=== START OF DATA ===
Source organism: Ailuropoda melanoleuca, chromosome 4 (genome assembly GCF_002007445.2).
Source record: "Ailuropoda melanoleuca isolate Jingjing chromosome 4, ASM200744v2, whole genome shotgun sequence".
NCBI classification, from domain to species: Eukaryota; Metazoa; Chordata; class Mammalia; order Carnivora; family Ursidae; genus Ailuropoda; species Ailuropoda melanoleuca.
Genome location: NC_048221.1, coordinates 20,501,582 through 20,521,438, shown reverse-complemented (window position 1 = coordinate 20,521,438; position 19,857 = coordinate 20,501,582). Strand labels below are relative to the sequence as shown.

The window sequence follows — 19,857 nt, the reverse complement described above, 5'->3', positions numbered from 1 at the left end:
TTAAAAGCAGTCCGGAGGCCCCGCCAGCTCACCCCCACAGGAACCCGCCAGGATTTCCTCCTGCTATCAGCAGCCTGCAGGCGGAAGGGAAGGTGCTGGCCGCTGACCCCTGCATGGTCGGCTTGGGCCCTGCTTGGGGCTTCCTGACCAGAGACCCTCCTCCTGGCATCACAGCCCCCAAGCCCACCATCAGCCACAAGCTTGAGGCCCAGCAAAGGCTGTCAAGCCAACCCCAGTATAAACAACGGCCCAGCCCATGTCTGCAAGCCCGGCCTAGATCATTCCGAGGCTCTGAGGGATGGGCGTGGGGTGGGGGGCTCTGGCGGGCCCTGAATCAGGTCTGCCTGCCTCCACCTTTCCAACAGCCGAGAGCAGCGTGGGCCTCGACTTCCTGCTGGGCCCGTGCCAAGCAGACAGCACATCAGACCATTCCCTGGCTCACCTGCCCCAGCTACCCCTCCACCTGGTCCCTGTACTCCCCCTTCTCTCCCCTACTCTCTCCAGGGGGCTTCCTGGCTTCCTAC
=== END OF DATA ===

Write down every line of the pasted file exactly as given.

Source organism: Ailuropoda melanoleuca, chromosome 4 (genome assembly GCF_002007445.2).
Source record: "Ailuropoda melanoleuca isolate Jingjing chromosome 4, ASM200744v2, whole genome shotgun sequence".
NCBI classification, from domain to species: Eukaryota; Metazoa; Chordata; class Mammalia; order Carnivora; family Ursidae; genus Ailuropoda; species Ailuropoda melanoleuca.
Genome location: NC_048221.1, coordinates 20,501,582 through 20,521,438, shown reverse-complemented (window position 1 = coordinate 20,521,438; position 19,857 = coordinate 20,501,582). Strand labels below are relative to the sequence as shown.

The window sequence follows — 19,857 nt, the reverse complement described above, 5'->3', positions numbered from 1 at the left end:
TTAAAAGCAGTCCGGAGGCCCCGCCAGCTCACCCCCACAGGAACCCGCCAGGATTTCCTCCTGCTATCAGCAGCCTGCAGGCGGAAGGGAAGGTGCTGGCCGCTGACCCCTGCATGGTCGGCTTGGGCCCTGCTTGGGGCTTCCTGACCAGAGACCCTCCTCCTGGCATCACAGCCCCCAAGCCCACCATCAGCCACAAGCTTGAGGCCCAGCAAAGGCTGTCAAGCCAACCCCAGTATAAACAACGGCCCAGCCCATGTCTGCAAGCCCGGCCTAGATCATTCCGAGGCTCTGAGGGATGGGCGTGGGGTGGGGGGCTCTGGCGGGCCCTGAATCAGGTCTGCCTGCCTCCACCTTTCCAACAGCCGAGAGCAGCGTGGGCCTCGACTTCCTGCTGGGCCCGTGCCAAGCAGACAGCACATCAGACCATTCCCTGGCTCACCTGCCCCAGCTACCCCTCCACCTGGTCCCTGTACTCCCCCTTCTCTCCCCTACTCTCTCCAGGGGGCTTCCTGGCTTCCTAC